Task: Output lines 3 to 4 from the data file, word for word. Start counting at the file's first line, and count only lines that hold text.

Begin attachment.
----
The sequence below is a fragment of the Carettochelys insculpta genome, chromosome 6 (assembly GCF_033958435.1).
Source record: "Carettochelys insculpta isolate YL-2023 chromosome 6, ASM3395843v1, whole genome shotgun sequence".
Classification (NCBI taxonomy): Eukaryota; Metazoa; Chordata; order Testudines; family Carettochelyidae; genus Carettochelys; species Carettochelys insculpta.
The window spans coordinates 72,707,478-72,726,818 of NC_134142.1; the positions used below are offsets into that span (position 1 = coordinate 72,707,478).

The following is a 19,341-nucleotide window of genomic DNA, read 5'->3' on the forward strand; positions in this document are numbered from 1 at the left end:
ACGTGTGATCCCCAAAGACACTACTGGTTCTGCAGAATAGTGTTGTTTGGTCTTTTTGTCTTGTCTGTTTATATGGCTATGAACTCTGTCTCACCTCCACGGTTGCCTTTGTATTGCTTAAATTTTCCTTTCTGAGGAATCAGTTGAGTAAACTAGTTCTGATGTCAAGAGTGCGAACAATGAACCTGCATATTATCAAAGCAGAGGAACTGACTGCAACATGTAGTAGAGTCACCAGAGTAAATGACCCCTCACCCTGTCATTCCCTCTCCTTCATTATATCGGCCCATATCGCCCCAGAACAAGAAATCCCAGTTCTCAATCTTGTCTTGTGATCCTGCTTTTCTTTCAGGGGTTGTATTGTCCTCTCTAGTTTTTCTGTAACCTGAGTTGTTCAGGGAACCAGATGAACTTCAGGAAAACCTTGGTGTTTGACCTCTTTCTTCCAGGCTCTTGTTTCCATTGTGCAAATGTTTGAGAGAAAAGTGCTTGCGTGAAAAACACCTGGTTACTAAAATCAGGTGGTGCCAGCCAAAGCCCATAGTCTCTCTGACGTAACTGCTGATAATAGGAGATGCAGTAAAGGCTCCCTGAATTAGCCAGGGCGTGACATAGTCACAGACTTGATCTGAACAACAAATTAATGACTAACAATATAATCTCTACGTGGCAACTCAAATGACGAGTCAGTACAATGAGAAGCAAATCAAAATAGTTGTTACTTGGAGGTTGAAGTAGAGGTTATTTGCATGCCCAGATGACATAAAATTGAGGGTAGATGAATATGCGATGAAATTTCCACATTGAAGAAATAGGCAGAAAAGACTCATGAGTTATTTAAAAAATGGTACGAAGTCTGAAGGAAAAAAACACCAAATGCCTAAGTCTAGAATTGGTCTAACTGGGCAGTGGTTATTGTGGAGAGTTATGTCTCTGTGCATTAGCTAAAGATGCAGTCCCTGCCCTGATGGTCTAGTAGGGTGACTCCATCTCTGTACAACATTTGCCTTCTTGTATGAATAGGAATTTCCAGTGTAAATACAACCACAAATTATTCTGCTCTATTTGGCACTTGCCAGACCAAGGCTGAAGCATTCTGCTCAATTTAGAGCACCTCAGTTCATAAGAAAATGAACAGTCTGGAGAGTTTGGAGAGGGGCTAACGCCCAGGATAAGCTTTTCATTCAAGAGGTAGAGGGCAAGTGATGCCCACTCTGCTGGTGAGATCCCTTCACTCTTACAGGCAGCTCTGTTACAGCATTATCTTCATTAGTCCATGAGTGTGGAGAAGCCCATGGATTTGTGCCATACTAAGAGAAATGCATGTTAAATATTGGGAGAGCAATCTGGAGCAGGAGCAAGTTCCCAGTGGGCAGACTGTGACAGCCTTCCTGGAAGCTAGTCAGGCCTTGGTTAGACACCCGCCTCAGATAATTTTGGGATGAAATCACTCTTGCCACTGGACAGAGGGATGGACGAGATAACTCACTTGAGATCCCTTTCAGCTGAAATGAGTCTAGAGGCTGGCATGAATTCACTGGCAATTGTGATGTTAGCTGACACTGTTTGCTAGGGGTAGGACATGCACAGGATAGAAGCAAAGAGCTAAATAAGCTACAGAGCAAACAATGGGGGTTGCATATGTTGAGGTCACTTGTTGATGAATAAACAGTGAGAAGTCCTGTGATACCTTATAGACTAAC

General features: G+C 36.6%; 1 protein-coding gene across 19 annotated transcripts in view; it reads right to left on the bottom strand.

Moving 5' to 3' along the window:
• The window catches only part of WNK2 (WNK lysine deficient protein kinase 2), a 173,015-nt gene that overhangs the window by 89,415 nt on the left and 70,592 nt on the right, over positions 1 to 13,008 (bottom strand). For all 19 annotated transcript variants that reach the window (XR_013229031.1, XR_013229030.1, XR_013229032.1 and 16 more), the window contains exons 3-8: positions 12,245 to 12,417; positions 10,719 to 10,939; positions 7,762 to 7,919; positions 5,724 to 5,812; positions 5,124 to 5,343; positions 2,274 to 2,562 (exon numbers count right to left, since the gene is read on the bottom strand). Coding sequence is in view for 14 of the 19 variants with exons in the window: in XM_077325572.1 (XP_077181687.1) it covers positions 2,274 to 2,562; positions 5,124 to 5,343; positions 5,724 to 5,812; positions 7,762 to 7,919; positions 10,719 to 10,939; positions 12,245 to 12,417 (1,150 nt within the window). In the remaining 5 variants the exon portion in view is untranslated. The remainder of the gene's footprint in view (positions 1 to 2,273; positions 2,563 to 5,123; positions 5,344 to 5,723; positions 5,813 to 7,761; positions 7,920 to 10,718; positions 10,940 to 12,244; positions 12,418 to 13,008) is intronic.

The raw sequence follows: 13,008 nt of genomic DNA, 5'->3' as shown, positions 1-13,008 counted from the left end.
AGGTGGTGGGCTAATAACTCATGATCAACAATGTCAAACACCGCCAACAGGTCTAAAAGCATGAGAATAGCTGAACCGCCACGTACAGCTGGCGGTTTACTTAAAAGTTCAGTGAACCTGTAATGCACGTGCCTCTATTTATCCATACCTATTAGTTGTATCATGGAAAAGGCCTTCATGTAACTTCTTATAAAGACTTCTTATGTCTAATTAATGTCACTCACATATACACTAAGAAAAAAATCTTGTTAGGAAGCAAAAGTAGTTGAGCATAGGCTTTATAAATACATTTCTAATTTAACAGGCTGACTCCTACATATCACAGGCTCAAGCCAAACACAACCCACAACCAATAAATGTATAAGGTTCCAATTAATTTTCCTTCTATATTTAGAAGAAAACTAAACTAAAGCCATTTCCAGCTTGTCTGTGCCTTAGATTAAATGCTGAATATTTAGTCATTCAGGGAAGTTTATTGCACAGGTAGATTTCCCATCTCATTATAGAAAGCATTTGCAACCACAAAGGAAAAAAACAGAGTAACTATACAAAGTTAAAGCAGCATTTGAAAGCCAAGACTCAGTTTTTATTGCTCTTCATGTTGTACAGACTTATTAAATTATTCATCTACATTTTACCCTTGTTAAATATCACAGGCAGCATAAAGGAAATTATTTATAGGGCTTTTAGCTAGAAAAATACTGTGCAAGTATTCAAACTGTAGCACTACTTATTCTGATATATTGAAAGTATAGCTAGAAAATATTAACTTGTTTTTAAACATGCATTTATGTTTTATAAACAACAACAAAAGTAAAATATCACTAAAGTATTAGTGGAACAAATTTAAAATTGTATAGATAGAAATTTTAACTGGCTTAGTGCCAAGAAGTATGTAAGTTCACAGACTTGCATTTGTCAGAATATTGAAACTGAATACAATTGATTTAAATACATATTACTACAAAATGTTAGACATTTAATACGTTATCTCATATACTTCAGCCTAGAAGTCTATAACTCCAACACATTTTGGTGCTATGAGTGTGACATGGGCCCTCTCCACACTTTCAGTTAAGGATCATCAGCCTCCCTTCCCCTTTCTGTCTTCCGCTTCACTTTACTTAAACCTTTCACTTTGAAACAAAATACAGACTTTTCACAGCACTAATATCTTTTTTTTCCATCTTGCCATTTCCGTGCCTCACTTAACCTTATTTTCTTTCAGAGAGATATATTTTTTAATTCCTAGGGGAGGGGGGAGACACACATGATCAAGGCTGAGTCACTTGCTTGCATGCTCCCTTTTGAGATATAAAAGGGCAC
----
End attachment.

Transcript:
Classification (NCBI taxonomy): Eukaryota; Metazoa; Chordata; order Testudines; family Carettochelyidae; genus Carettochelys; species Carettochelys insculpta.
The window spans coordinates 72,707,478-72,726,818 of NC_134142.1; the positions used below are offsets into that span (position 1 = coordinate 72,707,478).